Just a quick recap:

- I'm learning C++ because of an event that took place in my life which made me look back at the past ten years. That made me think of what I could have done in those ten years.
- I've been at this for a little over a month.
- I'm using this blog as a personal/public journal on what I've learned so far. My hope is that friendly netizens will pop in from time to time to offer a word of advice or just shoot the breeze about coding.
- My ultimate goal is to not give up. This blog worked for helping me to stay focused with finishing a game. I'm hoping it will help keep me on track with learning C++ and in ten years time I can look back at these first blog posts and think what a NOOB I was.
- Lastly, this blog will help me review what I've learned.

Now onto the source code: Arithmetic

*#include <iostream>*

*using namespace std;*

*int main()*

*{*

*cout << "5 + 5 = " << 5 + 5 << endl;*

*cout << "5 - 5 = " << 5 - 5 << endl;*

*cout << "5 * 5 = " << 5 * 5 << endl;*

*cout << "5 / 5 = " << 5 / 5 << endl;*

*cout << "5.0 / 6.0 = " << 5.0 / 6.0 << endl;*

*cout << "5 / 6 = " << 5 / 6 << endl;*

*cout << "5 + 5 * 5 = " << 5 + 5 * 5 << endl;*

*cout << "(5+5) * 5 = " << (5 + 5) * 5 << endl;*

*cout << "5 % 5 = " << 5 % 5 << endl;*

*system("PAUSE");*

*return 0;*

*}*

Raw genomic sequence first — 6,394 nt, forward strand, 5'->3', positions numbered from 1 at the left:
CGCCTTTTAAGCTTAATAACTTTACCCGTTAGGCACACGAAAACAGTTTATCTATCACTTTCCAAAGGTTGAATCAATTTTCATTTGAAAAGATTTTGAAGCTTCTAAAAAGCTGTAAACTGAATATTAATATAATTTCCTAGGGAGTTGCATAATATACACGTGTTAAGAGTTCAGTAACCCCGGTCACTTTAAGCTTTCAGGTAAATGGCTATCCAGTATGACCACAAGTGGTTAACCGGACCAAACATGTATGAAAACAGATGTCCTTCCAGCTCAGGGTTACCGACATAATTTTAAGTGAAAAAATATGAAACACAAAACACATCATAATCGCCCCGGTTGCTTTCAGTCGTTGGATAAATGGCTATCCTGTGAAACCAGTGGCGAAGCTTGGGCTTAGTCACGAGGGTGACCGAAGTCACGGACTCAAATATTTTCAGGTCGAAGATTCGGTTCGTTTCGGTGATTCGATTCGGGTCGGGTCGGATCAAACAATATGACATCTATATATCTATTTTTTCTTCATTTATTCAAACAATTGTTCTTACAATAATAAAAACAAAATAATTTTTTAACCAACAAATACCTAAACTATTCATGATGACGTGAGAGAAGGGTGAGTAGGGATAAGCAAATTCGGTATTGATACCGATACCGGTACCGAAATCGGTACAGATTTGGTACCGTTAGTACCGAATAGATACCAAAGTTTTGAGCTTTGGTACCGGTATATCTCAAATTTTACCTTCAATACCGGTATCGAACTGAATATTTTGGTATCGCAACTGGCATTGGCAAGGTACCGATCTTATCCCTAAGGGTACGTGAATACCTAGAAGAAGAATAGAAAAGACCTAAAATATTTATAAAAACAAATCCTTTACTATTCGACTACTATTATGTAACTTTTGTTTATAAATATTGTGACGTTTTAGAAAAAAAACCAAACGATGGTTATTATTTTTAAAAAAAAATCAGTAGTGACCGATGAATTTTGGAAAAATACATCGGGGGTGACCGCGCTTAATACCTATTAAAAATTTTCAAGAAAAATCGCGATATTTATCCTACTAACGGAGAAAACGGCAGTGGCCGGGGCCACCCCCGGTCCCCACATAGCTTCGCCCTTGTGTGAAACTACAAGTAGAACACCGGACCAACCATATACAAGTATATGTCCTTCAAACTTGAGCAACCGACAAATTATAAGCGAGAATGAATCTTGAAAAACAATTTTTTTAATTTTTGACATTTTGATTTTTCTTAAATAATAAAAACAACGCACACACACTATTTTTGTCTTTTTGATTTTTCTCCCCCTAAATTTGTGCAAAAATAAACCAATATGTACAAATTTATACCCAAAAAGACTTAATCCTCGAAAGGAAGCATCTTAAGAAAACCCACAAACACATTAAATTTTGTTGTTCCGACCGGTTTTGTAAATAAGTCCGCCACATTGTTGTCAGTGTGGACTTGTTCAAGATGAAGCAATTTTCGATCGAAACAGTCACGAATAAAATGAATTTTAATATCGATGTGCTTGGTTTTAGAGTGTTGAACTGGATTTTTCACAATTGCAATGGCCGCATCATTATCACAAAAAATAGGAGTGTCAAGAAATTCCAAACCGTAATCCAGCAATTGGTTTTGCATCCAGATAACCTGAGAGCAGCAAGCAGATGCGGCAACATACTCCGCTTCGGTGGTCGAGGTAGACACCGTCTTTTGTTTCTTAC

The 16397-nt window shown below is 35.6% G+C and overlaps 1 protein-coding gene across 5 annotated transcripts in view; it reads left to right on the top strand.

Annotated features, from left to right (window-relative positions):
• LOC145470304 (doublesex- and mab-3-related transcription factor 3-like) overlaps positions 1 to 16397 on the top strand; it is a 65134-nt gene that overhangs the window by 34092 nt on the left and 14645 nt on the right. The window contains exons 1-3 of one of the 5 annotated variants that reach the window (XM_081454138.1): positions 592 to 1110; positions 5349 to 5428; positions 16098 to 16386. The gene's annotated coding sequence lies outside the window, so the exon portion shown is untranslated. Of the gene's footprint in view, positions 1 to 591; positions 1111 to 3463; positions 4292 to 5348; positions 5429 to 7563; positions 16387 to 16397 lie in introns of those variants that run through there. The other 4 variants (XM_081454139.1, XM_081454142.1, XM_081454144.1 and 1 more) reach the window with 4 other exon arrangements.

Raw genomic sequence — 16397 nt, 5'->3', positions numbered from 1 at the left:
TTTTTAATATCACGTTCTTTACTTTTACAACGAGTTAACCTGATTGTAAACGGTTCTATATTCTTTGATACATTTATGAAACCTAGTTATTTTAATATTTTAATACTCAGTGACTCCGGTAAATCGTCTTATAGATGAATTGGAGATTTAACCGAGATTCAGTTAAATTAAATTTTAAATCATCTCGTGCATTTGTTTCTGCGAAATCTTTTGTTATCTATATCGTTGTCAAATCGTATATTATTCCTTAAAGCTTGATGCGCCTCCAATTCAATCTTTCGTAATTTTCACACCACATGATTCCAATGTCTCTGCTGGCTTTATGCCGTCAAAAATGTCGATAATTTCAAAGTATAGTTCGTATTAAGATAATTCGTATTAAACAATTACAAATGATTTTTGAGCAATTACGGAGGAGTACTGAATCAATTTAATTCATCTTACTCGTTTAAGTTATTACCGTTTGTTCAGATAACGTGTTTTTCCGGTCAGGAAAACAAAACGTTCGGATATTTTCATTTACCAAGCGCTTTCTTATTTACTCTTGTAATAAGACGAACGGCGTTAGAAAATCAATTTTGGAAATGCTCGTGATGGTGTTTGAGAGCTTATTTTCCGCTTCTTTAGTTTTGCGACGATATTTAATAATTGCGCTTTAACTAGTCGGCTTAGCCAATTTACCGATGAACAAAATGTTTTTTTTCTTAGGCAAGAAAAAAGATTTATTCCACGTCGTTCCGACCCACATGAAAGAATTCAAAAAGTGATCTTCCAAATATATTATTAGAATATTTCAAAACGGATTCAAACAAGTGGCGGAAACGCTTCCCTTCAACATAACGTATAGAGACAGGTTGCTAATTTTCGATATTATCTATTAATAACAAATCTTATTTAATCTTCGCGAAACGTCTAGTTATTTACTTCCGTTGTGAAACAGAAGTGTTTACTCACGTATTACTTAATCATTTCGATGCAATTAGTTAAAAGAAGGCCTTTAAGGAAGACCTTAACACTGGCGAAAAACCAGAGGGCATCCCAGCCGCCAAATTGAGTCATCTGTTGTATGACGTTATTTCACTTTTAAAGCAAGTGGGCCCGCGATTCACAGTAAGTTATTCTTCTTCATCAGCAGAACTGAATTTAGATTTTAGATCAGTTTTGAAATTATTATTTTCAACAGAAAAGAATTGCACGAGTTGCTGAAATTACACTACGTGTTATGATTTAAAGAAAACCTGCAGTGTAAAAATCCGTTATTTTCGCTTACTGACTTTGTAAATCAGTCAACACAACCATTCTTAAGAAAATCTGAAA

This bit of source code will display:

**5 + 5 = 10**

**5 - 5 = 0**

**5 * 5 = 25**

**5 / 5 = 1**

**5.0 / 6.0 = 0.833333**

**5 / 6 = 0**

**5 + 5 * 5 = 30**

**(5 + 5) * 5 = 50**

**5 % 5 = 0**

First thing to note is that there are no new lines between any of the arithmetic problems even though I put spaces between some of them. Example:

*cout << "5 + 5 = " << 5 + 5 << endl;*

*cout << "5 - 5 = " << 5 - 5 << endl;*

*cout << "5 * 5 = " << 5 * 5 << endl;*

*cout << "5 / 5 = " << 5 / 5 << endl;*

*cout << "5.0 / 6.0 = " << 5.0 / 6.0 << endl;*

*cout << "5 / 6 = " << 5 / 6 << endl;*

Displays:

**5 + 5 = 10**

**5 - 5 = 0**

**5 * 5 = 25**

**5 / 5 = 1**

**5.0 / 6.0 = 0.833333**

**5 / 6 = 0**

That might not seem like a big deal, but if you don't tell the compiler that you want a space then it will not create any new spaces. One way to put a space between the lines would be:

*cout << "5 / 5 = " << 5 / 5*

**<< "\n"**<< endl;This would display:

**5 + 5 = 10**

**5 - 5 = 0**

**5 * 5 = 25**

**5 / 5 = 1**

**5.0 / 6.0 = 0.833333**

**.**

**.**

**.**

The reason for this is that

**\n**character.

**\n = new line**

Couple of things to remember for \n is that it needed to be put between the " ". If you don't then you will get a compiler error. Also, it will go to a new line wherever you put it. For example:

*cout << "5 / 5 \n = " << 5 /5 << "\n" << endl;*

*cout << "5.0 / 6.0 = " << 5.0 / 6.0 << endl;*

Displays:

**5 / 5**

**= 1**

**5.0 / 6.0 = 0.833333**

I created 3 new lines in that one line of code. One after 5/5, another after the sum of 5/5 and another with endl;

It might seem like a no brainier, but it takes a while to get used to. The compiler does not care what you intend to do, it only does exactly what you say to do. I've created a few programs where the text was messed up because I forgot to add \n.